Do Russian investors hate American grocery stores? In the weeks since the U.S. began sanctions against Russia, two Russian-backed 15-minute grocery-delivery apps have collapsed in New York City. The first, Buyk — “orders are collected within 2 minutes and then delivered within another 5-10 minutes,” according to the website — furloughed 98 percent of its employees last week after losing funding; the second, Fridge No More, ended operations this week after a deal to be acquired by DoorDash suddenly fell through. (Fridge No More’s only tweet so far today was inexplicably of a kiwi.) These apps, which don’t have delivery minimums, take (or took) grocery delivery to the extreme, allowing customers to order a single banana or roll of toilet paper and have it arrive at their door faster than a pizza would. The model is unsustainable, and cruel from a labor perspective, but it’s also just a bit absurd.
And, at least for now, two of the companies have failed. “Most people suspect it’s a political reason,” a source told Insider of the end of Fridge No More, referring to Russia’s war on Ukraine. Employees at the start-up weren’t exactly surprised, with one telling the New York Post, “It just happened at Buyk last week, so we already knew the story.” The Post reported that Buyk staff members were told they were going to receive their last paychecks on time only if the company found a buyer, and delivery couriers learned about the furlough by email.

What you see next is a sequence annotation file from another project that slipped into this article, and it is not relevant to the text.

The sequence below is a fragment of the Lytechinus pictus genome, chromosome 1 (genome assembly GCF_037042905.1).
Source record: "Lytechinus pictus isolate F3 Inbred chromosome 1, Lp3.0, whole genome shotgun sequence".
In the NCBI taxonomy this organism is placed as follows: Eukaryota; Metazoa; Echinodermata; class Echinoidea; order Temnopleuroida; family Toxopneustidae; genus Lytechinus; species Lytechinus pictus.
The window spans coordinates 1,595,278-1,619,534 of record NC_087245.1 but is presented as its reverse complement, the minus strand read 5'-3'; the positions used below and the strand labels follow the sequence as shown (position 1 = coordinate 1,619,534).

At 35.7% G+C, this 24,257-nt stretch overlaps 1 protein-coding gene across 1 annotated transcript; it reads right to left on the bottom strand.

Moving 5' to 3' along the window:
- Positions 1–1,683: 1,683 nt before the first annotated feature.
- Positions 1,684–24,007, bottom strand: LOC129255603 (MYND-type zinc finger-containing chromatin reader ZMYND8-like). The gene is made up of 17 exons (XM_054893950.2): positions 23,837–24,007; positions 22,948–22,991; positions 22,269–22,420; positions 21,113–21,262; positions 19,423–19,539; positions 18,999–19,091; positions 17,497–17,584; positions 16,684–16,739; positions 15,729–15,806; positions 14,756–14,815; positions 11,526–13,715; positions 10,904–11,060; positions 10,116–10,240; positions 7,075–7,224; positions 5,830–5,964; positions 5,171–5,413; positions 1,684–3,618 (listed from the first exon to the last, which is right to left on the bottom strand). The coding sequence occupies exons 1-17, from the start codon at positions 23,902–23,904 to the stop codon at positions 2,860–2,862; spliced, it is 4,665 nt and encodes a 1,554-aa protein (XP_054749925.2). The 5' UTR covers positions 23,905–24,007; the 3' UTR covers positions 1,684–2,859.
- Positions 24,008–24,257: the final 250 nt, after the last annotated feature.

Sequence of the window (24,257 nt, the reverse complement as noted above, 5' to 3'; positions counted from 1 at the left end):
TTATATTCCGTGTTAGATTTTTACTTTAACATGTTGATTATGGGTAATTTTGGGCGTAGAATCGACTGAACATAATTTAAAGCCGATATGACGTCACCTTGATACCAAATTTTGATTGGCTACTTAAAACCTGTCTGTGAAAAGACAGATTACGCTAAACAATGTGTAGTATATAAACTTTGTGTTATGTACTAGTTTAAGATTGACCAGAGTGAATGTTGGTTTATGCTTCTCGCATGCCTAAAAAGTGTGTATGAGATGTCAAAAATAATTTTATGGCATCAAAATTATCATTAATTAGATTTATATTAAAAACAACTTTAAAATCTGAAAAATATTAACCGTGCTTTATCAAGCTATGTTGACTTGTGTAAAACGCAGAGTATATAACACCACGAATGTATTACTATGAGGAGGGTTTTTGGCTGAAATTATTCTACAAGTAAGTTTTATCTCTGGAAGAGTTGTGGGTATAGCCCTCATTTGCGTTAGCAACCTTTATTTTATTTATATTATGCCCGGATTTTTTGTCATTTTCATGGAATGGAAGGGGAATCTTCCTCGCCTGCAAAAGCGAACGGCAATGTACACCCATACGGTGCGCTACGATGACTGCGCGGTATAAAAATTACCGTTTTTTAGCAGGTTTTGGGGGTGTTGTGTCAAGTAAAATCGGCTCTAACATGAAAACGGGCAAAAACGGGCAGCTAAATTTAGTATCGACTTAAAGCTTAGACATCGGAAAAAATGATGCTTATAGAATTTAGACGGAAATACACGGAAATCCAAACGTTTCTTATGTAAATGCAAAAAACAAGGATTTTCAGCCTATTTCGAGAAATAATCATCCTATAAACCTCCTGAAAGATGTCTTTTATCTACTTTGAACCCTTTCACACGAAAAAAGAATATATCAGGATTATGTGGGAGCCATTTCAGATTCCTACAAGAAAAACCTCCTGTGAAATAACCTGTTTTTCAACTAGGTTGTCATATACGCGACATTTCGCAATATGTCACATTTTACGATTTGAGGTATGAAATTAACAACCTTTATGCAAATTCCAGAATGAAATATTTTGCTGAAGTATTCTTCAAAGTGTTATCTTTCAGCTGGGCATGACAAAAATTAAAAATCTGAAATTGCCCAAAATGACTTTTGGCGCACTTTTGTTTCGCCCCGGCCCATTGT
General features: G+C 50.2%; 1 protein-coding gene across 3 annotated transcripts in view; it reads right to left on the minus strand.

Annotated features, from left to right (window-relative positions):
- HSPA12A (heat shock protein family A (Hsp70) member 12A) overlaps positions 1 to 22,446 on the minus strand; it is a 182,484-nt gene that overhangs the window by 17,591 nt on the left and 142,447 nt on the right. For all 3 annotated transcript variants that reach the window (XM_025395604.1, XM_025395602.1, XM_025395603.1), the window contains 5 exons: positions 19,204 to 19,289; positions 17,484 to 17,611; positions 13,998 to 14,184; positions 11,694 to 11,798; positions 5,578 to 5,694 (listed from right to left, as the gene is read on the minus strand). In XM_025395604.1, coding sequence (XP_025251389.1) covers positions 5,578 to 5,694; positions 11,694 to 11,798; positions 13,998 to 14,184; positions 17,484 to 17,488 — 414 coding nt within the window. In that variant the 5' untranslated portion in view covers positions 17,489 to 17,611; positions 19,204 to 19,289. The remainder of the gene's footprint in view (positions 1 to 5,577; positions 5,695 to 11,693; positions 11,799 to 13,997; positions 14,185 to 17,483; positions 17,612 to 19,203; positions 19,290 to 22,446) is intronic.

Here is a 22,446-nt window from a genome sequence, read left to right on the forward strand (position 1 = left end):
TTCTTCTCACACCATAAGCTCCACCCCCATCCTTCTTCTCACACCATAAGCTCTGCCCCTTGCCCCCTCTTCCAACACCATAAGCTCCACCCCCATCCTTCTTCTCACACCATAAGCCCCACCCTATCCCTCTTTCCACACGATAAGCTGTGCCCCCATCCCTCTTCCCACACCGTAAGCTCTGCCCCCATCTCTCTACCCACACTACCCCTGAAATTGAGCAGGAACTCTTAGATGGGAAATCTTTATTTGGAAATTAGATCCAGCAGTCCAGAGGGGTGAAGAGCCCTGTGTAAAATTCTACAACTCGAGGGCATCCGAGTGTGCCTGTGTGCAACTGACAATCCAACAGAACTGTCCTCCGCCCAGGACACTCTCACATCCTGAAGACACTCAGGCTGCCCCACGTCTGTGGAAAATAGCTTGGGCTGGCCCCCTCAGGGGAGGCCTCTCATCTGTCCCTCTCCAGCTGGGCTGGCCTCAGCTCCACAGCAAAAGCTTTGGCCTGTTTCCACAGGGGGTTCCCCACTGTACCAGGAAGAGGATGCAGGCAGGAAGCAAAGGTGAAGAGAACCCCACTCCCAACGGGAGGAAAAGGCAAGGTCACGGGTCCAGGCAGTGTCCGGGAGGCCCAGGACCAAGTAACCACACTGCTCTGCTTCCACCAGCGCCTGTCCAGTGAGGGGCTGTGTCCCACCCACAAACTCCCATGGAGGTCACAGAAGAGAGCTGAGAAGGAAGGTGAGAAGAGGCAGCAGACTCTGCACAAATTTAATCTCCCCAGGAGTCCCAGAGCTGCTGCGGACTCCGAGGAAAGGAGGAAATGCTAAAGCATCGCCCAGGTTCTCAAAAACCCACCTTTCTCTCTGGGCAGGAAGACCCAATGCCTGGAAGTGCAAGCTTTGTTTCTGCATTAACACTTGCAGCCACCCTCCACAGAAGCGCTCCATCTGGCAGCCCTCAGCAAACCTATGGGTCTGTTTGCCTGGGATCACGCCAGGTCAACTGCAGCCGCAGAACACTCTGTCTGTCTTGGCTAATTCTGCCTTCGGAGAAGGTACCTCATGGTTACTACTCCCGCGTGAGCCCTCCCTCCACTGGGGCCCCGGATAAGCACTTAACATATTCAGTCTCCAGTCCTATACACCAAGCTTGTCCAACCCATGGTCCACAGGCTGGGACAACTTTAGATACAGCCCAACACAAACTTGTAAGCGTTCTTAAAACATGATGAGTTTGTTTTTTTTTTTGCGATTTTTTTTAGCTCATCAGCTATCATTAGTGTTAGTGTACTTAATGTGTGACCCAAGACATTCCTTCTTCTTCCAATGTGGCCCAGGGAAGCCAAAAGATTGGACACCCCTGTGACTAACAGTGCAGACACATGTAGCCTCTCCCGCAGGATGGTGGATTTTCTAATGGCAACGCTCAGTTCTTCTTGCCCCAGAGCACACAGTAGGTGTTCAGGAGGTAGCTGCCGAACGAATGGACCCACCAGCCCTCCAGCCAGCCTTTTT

The rise of ultrafast grocery-delivery apps over the past year has brought up safety issues for couriers who have such short windows to complete the job and led to questions about the impact on bodegas and deadening retail spaces that are now operating as “dark” storage hubs. But even as these start-ups collapse, a throng of apps like GoPuff, JOKR, Gorillas, and 1520 live on to carry out the mission of getting customers a pint of milk before their coffee is done brewing.